The return of college sports is certainly in question for the fall as the United States battles the COVID-19 crisis, and there's no guarantee there are students on campuses at all to begin the 2020-21 school year. Would no students on campus force college athletics to come to a halt? There appears to be some disagreement among conference commissioners.
Big 12 commissioner Bob Bowlsby told Sports Illustrated he doesn't "think it's a problem," to have college athletics as long as classes are conducted online.
"If in the main students are taking classes online, I don't think it's a problem that student athletes take classes online and participate in athletics," Bowlsby told Sports Illustrated's Pat Forde and Ross Dellenger. "However, if the university is closed and nobody is taking classes in-person or online in any way, I don't think you can have sports because these are student athletes and they need to be enrolled and going to college to participate in the program."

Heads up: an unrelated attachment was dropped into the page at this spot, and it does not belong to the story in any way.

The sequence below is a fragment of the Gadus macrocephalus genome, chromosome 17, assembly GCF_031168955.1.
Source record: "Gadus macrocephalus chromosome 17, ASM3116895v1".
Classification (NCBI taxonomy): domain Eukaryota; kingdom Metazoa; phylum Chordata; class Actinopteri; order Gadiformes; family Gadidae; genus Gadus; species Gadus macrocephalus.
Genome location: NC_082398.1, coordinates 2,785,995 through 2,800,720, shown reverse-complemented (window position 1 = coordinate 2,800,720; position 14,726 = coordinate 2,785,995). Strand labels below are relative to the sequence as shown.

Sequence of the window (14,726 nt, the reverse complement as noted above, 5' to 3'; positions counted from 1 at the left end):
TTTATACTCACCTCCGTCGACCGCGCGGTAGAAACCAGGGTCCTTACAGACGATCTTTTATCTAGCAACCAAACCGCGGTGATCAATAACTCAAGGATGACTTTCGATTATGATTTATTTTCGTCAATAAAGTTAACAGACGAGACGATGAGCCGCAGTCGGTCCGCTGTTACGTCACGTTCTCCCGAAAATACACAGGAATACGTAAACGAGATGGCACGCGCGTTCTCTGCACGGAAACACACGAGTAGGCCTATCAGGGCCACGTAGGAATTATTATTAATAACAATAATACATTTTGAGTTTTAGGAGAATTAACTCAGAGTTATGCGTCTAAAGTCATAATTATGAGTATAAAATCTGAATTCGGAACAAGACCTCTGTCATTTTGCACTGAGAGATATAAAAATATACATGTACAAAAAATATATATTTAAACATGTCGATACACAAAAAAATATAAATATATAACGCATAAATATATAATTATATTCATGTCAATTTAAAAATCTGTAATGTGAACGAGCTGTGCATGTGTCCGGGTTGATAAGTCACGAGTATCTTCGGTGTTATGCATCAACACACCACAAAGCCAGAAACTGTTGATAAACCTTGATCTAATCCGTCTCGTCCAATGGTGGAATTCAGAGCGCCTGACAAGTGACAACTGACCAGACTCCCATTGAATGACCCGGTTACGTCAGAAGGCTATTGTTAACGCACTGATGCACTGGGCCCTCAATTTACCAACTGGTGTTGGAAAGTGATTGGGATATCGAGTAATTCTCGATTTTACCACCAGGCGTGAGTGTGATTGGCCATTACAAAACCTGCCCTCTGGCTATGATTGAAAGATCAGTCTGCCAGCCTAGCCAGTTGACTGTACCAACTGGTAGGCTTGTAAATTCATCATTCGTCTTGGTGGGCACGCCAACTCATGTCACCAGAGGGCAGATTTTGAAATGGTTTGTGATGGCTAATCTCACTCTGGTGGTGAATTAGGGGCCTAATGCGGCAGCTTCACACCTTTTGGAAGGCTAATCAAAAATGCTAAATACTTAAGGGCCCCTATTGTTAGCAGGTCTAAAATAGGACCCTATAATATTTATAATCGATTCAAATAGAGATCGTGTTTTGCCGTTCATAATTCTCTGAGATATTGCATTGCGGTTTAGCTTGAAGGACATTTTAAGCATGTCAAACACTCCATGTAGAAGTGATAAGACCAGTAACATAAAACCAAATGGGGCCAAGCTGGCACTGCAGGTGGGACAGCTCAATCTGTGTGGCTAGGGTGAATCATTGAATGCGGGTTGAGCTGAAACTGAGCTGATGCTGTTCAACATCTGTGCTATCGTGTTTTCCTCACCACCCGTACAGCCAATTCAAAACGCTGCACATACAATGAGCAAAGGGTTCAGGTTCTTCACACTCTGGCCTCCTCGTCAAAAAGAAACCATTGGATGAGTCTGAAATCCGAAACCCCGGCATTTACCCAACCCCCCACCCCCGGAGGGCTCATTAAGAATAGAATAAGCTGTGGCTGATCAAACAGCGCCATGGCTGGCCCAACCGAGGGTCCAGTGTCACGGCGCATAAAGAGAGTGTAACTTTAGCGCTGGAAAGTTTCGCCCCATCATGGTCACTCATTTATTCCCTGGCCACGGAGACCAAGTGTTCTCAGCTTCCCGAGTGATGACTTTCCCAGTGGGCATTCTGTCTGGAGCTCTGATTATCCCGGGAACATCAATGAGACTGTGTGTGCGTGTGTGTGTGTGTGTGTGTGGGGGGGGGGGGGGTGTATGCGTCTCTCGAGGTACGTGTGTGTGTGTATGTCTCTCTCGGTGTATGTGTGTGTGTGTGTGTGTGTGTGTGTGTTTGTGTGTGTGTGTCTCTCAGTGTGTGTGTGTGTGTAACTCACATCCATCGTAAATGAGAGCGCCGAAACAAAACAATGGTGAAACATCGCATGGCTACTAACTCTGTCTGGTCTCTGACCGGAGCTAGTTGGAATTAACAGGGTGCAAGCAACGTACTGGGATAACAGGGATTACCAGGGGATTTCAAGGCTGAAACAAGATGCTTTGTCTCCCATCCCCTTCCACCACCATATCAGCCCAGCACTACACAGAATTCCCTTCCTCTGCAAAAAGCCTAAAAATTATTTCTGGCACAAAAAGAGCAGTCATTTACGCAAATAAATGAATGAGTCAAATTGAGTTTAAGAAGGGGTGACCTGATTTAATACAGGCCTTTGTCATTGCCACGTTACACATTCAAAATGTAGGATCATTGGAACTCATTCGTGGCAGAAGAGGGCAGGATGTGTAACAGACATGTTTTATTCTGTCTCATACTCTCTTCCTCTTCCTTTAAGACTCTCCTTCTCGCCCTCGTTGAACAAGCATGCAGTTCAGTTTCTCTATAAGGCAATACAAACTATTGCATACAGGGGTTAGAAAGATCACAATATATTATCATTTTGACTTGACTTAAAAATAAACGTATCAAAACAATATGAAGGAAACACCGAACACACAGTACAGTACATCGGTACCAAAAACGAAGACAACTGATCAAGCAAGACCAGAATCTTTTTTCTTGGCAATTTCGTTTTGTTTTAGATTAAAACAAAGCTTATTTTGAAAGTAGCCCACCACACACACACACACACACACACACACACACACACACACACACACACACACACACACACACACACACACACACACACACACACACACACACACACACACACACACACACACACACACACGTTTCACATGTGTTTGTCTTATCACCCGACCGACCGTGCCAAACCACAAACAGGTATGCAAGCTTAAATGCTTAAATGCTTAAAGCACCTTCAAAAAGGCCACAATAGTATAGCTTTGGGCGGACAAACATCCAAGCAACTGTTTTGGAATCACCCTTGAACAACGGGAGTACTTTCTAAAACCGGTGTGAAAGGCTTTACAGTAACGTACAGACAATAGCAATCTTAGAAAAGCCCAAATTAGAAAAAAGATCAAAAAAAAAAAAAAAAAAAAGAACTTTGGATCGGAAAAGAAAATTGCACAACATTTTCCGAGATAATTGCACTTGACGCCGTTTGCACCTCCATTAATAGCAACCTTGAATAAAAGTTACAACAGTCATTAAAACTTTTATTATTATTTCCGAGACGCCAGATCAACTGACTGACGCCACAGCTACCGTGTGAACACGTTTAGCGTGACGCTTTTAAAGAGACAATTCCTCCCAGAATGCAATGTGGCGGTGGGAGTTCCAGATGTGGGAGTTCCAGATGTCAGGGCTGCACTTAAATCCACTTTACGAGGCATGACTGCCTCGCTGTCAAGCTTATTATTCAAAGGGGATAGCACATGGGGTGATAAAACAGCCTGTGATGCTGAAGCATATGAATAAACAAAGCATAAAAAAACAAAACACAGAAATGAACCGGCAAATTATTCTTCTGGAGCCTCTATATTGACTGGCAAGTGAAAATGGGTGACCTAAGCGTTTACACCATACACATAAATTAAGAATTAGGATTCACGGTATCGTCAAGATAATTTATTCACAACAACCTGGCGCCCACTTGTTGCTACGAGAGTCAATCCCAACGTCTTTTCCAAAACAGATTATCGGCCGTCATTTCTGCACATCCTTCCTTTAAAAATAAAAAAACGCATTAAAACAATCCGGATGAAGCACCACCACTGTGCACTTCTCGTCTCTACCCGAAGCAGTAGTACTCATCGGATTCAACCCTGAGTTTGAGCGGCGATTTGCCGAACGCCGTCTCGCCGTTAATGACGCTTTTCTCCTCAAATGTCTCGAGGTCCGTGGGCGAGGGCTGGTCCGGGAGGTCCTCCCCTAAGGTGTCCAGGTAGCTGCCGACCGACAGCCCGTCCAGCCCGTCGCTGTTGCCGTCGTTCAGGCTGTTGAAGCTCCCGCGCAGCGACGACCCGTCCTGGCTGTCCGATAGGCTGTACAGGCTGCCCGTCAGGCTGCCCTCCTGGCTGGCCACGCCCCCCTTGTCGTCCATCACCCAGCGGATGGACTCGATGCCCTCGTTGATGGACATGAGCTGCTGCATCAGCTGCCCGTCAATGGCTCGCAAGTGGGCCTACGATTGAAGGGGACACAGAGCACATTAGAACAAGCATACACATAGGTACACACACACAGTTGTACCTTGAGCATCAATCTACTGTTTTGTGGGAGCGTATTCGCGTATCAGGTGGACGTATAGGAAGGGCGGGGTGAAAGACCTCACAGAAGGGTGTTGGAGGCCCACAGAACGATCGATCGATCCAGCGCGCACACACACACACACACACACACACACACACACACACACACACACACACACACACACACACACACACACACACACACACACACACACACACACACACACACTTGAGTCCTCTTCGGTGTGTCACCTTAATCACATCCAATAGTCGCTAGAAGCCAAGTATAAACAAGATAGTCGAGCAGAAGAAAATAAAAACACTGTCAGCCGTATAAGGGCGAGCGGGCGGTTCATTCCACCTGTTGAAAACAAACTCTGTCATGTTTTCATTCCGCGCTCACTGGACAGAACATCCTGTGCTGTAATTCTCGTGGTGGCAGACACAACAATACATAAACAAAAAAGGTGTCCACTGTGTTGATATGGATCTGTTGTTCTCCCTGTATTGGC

Bowlsby's view isn't shared by all of his peers. Notre Dame athletic director Jack Swarbrick said he "can't see doing it," a sentiment shared by Pac-12 commissioner Larry Scott.
"A lot of universities have declared their intention to open up and have students on campus, which for me and a lot of my colleagues across the country has been a gating issue," Scott said. "We’ve felt that if our campuses are uncomfortable having students back on campus, we could not envision having student athletes back on campus competing."
Conferences have not altered their 2020 schedules as of Thursday. Any decision on changing the 2020 season will be made in the next "five to seven weeks," per Forde and Dellenger.